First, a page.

Iran hit a new record in annual inflation in the calendar year which ended on March 20, but pundits say the country will go into hyperinflation this year.

Hyperinflation is a very high and typically accelerating inflation, which quickly erodes the value of the local currency — rial in this case — while the prices of all goods increase exponentially. In such a situation, people move to minimize their holdings in the national currency and switch to more stable assets.

The Central Bank of Iran announced late in March that the annual inflation rate stands at 46.5 percent. Although the official inflation rate is usually less than what actual prices reflect, even a 46.5-percent inflation is among the highest in Iran in more than 30 years.

The bank did not disclose the point-to-point inflation for the last calendar month, which ended on March 20, but it provided the price index for the month, from which point-to-point inflation can be extracted. The price index was 794.3, which means a 64-percent point-to-point inflation rate compared to the corresponding period of the previous year at 484.6.

It is the second time Iran recorded such a figure since World War II. Considering the devaluation of the rial from 260,000 against one dollar to about 540,000 in the past 12 months, the inflation rate is expected to hit new highs in the coming months. Food prices have been rising much faster, with official figures indicating between 70-100 percent annual inflation for basic food items such as meat and dairy.

Hyperinflation is often associated with some form of stress to the government budget, such as socio-political upheavals, a collapse in aggregate supply of needed commodities, or obstacles in exports, all of which are seen in Iran’s economy.

There are different definitions for hyperinflation, with American economist Phillip Cagan defining it as when the monthly inflation rate exceeds 50 percent — equivalent to a yearly rate of 12974.63% — and the International Accounting Standards Board saying that it occurs when a cumulative inflation rate over three years approaches, or exceeds, 100 percent.

The Islamic Republic is currently facing the boldest antiregime protests since its establishment. Rising inflation may also lead to further protests.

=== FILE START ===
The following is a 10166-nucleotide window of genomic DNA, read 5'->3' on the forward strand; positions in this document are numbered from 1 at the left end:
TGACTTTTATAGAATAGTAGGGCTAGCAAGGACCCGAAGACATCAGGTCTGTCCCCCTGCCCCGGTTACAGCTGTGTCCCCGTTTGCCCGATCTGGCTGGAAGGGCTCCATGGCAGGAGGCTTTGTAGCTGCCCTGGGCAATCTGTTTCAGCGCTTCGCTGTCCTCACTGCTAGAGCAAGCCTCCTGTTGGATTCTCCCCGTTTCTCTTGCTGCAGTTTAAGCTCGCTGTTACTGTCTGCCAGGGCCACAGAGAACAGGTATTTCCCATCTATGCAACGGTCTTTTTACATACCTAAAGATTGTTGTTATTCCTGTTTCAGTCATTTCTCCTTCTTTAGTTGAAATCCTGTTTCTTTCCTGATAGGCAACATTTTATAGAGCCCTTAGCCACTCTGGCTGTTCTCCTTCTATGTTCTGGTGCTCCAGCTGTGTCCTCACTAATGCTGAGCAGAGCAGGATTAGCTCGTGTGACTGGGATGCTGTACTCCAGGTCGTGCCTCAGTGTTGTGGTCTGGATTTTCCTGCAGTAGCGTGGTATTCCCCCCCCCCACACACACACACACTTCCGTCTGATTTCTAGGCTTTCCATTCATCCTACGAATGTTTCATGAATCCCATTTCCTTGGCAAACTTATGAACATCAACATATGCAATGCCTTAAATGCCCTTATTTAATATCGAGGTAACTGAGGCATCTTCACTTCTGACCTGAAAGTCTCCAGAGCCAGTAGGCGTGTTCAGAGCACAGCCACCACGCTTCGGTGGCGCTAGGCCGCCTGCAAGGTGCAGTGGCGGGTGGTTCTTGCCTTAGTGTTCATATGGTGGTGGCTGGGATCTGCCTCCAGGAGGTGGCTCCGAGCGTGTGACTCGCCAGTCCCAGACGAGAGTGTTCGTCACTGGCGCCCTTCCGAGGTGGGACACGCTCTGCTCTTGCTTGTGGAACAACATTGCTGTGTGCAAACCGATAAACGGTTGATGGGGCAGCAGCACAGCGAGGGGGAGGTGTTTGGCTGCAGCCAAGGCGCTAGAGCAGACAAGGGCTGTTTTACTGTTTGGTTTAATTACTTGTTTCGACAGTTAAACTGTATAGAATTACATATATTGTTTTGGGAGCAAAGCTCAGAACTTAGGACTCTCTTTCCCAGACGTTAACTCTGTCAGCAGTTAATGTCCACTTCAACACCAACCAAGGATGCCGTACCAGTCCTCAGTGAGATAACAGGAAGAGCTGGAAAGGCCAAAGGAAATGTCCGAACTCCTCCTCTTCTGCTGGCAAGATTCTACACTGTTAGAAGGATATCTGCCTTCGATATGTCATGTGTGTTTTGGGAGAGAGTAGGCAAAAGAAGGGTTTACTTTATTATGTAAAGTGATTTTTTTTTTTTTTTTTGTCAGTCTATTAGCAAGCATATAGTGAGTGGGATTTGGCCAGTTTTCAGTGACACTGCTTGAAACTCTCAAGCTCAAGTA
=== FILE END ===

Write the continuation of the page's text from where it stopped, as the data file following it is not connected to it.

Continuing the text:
The regime grapples with a serious revenue shortage mainly due to US sanctions and the Central Bank is printing more and more money which is aggravating the situation and most probably pushing the country towards hyperinflation.

In an article published on April 1, Khabar Online website cited market analyst Siamak Ghassemi as saying that the data released by the government about market liquidity and money supply bears “important and dangerous information” about the country’s economy in the coming months.

“The growth rate of the monetary base has reached 38 percent and liquidity has reached 34 percent. This unprecedented gap means that the government is printing more money and making up for the budget deficit by heavily borrowing from banks and forcing them to borrow from the central bank,” he said.

Ghassemi highlighted that the sharp growth of the monetary base and the significant budget deficit as well as increasing lack of trust in the government’s ability to bounce back as well as the continued devaluation of the rial will put Iran’s economy on the brink of a three-digit inflation rate or hyperinflation.

The former governor of Iran’s central bank Abdolnasser Hemmati, who is among the outspoken critics of the current administration, also said last week that “in order to control inflation and rial’s exchange rate, the government should take serious measures to reverse growing liquidity.”

When the central bank resorts to printing money without sufficient economic growth or foreign currency revenues, the money supply increases fast, which in turn leads to more currency devaluation and inflation. The biggest immediate reason for printing money is government borrowing from the Central Bank of Iran to bridge its budget deficit estimated to be 50 percent.

The Islamic Republic has been struggling with high inflation since 2019, but the raging inflation in the past Iranian year was different from previous years. Last May, the government eliminated an annual food import subsidy of at least $10 billion, which immediately led to steep price increases. This was followed by a fall in the value of the national currency, making imports more expensive for the population. Iran’s ruler Ali Khamenei has dubbed the new year as “the year of controlling inflation”, a promise also repeated by President Ebrahim Raisi, but reminiscent of similar slogans in previous years.

Source » iranintl